Friday, February 19, 2010

Congress launches investigation into gas drilling practices

Committee Chairman Henry Waxman (Calif.) and Energy and Environment Subcommittee Chairman Ed Markey (Mass.) asked eight oil-field service companies today to provide information about chemicals used in a controversial drilling technique called hydraulic fracturing.

The industry receives broad exemptions from many of the EPA Environmental Statutes. In addition to the exemptions, the companies do not have to disclose what chemicals are in the formula for hydraulic fracturing fluid. this is called the "halliburton loophole".

The fluids used in hydraulic fracturing are laced with chemicals -- some of which are known carcinogens. And because the process is exempt from most federal oversight, it is overseen by state agencies that are spread thin and have widely varying regulations.

Click here to read more info from a Propublica article.

In 2004, the EPA examined hydraulic fracturing and determined it to be safe. The study played a big part in 2005 when Congress passed the "halliburton loophole" and granted many of the exemptions to the industry. This study was later discredited by a former EPA scientist and whistle blower Weston Wilson as stated in a previous propublica article.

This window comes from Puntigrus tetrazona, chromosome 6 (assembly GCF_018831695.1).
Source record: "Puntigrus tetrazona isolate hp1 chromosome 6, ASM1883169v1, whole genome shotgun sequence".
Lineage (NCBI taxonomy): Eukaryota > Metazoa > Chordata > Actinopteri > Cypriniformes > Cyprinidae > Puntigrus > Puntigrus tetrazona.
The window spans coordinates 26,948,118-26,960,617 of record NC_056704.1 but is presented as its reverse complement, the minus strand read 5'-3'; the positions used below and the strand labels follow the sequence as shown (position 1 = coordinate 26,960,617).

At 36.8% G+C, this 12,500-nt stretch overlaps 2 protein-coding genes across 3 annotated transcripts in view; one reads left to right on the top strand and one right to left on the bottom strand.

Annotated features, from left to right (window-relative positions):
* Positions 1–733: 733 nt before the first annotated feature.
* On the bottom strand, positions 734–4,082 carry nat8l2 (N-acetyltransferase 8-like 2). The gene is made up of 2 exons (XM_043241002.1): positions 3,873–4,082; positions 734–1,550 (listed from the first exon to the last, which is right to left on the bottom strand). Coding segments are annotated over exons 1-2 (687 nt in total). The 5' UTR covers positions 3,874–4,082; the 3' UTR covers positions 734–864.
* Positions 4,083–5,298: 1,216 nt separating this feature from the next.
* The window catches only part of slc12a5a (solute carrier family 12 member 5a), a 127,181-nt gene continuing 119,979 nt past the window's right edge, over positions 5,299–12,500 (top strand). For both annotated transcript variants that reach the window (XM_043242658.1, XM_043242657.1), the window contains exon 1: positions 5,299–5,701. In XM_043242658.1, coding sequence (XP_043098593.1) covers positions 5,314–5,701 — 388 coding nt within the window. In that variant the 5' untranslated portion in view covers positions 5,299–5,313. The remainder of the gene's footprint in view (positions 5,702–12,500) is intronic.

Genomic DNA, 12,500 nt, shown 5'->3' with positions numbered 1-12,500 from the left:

The EPA gave hydraulic fracturing its stamp of approval in a 2004 report [1], but that study has been widely criticized as politically-motivated and scientifically unsound. After the report was released, veteran EPA scientist Weston Wilson wrote a letter [2] to Colorado representatives saying that "based on available science and literature, EPA’s conclusions are unsupportable." He also wrote that five out seven members of a panel that reviewed the findings had conflicts of interest and "may benefit from EPA’s decision not to conduct further investigation or impose regulatory conditions."

Click here to read the memorandum to members of the Energy and Environment Subcommittee.
Click here to read the letter to Schlumberger.
Click here to read the letter to Halliburton.
Click here to read the letter to BJ Services.
Click here to read the letter to Universal Well Services.
Click here to read the letter to Calfrac Well Services.
Click here to read the letter to Sanjel Corp.
Click here to read the letter to Frac Tech Services.
Click here to read the letter to Superior Well Services.

No comments: